North Somerset's proposed Robin Hood Tax on Landlords | Discuss

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North Somerset's proposed Robin Hood Tax on Landlords
3:42 pm

Aka Selective Licensing

I’ve read the Council’s Vision for the Future doc.  This is the bones of it:

  • A total of 1,119 dwellings could be included within the selective licensing scheme (p.9)
  • EPC data shows that 93 private rented properties have a rating of F or G which means they ‘would contain a Category 1 hazard for excess cold’ (p.11).  The housing stock is generally of Victorian solid stone construction which provides poor levels of thermal insulation.  Improving home energy efficiency will …. help eliminate fuel poverty (p.7)
  • The Council plan to charge landlords £320 per property to sign up voluntarily or £500 if landlords are forced to comply.

So in a nutshell, here’s the Robin Hood analyis made simple:

  • All 1,119 properties levied with a licence fee would raise at least £35,808.00 for the Council.
  • Number of F or G rated properties are therefore disproportionally only 93 of the total (and 13 of these are long term empty).

The Council dresses the above facts as ‘providing landlords with the opportunity to improve their properties through information and guidance’ (p.16).

Oh, yes?  It means that the landlords supplying the 1026 decent homes are expected to pay the Council to chase the minority who don’t look after theirs!  How is that fair?


The Council already have powers to go after rogue landlords:…..using.aspx


The Council’s evidence for introducing this selective licensing is flaky at best:

  • Many people apply to the council for social housing on the basis of disrepair in their private rented property (p.13).  WHAT IS THE DEFINITION OF MANY?  NO NUMBERS ARE GIVEN, NO INDEPENDENT EVIDENCE IS SUPPLIED.
  • The Council looked at their ‘records relating to complaints from private tenants about poor housing conditions’ (p.14).  WHAT IS THE DEFINITION OF ‘POOR’? NO NUMBERS ARE PROVIDED, WHERE CAN THIS EVIDENCE BE VERIFIED?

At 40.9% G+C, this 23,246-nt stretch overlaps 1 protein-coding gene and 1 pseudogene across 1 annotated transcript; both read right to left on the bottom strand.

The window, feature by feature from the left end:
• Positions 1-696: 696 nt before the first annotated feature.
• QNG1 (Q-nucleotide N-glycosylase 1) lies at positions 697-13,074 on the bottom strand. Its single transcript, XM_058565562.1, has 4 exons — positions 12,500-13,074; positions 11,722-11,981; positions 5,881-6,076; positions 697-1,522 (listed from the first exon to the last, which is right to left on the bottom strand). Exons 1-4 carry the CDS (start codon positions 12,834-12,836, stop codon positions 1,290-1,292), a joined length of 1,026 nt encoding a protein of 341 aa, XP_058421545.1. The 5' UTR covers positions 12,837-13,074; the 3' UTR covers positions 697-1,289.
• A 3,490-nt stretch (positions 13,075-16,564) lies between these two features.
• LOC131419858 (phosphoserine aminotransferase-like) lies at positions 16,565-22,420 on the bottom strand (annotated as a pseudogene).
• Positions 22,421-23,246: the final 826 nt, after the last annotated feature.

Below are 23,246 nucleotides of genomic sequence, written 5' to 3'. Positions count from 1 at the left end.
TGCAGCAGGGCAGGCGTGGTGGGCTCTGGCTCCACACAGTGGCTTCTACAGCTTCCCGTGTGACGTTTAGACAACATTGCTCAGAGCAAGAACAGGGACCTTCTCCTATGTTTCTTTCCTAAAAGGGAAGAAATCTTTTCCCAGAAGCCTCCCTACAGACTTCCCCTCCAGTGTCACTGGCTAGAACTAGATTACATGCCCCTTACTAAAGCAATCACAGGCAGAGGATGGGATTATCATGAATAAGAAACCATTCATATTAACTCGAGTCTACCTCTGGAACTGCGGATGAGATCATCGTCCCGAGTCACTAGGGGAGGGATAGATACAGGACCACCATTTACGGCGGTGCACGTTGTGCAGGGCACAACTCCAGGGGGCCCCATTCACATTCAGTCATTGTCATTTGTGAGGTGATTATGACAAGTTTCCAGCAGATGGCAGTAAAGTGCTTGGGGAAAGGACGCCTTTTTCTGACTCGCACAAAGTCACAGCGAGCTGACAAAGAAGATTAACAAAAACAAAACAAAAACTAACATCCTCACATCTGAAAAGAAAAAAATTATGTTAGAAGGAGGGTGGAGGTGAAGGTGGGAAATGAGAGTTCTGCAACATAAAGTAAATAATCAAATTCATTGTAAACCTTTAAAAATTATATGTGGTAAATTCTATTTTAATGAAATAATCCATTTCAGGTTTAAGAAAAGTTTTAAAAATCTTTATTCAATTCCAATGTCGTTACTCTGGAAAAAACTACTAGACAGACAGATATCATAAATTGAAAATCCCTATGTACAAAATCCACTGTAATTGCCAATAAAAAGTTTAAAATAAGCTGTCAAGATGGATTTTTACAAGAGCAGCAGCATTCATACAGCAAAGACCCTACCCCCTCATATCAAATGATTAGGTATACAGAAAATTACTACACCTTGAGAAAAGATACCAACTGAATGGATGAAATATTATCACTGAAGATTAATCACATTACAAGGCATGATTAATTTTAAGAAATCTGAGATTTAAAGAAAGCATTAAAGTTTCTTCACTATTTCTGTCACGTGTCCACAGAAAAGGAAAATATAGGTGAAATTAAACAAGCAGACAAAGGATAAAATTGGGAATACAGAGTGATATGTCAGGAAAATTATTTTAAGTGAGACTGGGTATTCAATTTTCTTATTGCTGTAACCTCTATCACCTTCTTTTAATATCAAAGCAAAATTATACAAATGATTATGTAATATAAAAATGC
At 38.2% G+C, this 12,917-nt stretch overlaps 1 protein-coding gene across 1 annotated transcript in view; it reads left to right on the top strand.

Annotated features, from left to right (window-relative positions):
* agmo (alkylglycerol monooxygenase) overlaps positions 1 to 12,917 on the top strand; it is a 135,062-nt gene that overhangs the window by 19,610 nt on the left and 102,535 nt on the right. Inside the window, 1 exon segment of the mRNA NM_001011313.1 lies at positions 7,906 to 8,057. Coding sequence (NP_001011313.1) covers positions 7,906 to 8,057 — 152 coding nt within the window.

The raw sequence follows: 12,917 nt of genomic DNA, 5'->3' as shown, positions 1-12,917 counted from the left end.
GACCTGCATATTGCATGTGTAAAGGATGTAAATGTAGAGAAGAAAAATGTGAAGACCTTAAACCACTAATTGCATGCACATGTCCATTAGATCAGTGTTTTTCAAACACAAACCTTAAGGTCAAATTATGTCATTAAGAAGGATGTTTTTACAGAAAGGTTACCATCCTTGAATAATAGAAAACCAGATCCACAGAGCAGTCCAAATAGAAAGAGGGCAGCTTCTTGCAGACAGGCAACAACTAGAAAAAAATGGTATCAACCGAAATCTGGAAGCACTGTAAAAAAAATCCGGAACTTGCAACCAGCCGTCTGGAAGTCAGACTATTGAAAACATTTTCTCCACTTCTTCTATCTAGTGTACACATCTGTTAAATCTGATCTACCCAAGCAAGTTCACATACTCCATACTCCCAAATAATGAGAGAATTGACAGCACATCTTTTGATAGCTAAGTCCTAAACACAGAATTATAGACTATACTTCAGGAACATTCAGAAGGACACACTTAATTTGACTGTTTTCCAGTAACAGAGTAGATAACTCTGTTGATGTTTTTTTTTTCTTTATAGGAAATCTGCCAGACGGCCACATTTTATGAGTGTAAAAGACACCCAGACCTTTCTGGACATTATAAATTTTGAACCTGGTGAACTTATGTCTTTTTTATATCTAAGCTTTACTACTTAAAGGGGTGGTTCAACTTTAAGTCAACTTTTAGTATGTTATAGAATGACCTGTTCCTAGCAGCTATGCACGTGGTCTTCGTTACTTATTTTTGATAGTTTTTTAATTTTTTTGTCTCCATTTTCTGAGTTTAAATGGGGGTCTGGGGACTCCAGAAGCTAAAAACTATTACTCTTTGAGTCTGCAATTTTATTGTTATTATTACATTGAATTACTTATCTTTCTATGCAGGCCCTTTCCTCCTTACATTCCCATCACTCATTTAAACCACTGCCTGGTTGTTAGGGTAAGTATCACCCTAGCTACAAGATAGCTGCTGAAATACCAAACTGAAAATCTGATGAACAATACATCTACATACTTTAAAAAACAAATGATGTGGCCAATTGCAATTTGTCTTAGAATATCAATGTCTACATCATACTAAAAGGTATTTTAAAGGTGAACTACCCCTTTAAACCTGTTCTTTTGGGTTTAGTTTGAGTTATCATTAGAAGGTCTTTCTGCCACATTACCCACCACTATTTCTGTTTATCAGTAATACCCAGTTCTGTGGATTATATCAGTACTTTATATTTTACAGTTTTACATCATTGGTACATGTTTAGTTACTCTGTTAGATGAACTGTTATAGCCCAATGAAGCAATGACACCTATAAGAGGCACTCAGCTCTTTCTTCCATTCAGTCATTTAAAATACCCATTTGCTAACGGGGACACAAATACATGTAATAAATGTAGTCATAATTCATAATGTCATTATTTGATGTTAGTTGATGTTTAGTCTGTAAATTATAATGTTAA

Is there a list of landlords’ complaints about tenants addressed to the Council that don’t show up in reports like this?


Anyway, here’s the diktat:

Where landlords do not take this opportunity and are found to be non-compliant they will directly bear the additional costs of the council.  This will allow us to keep the licensing fee for compliant landlords as low as possible and landlords who do not comply and provide poor housing will be expected to pay more.

Here’s the bit that is snuck in under the radar:

The proposed scheme would tackle specific problems by applying conditions to all licences.  (It doesn’t give examples…. so what could be imposed has endless possibilities).

The selective licensing idea could also be about job creation at the Council/saving someone from being retrenched:

There will be a dedicated licensing officer who will be able to offer advice and assistance to landlord queries in relation to property conditions (p.17).



Be ware:  if it walks like a duck and quacks like a duck (but is disguised as selective licensing) it may not be a duck!

In short, the Council are short of money and are targeting landlords to fill their coffers.  You knew that, didn’t you?



8:56 am
heidi morse

We are established accredited landlords in a neighbouring local authority and run a tight ship. We feel that the 15 properties we rent out in Weston will cost us dearly with the proposed selective licensing system. We are considering pulling out of the rental market for various reasons, this being one of them, and then perhaps the NS Council will have to rehouse our tenants! None of our properties have a F or G EPC and our tenants are all very happy. We as landlords are being penalised once again and feel that it is a money making exercise for the council, sorry.

7:38 pm

Welcome to the forum, Heidi.  Thanks for posting!

Councils with Selective Licensing agendas plan to charge per property, so you are right to be concerned about the cost of licensing.  As an established and accredited landlord you are already known to your Council as a good provider of local tenanted homes.  They should be working with you, not against you!

In a nutshell, if ‘Selective Licensing’ was applied to your area of housing stock, you would be undertaking more work for nil gain and paying the Council for….ummm, nothing of benefit to you. 

However, it is not just costs that you need to worry about! 

Licensing alters the business dynamic of an established landlord.  You need to ask yourself now and in the future:

‘Are we/will we be running this landlord business – or is this landlord business running us?’

Also note what happens as a result of the government involvement.  It diverts your attention from the unpublicised set of intended government consequences:

  • The compulsory licensing criteria (designed and written by the Public Sector) gives the local  Councils unlimited snooping rights into PRIVATE dwellings.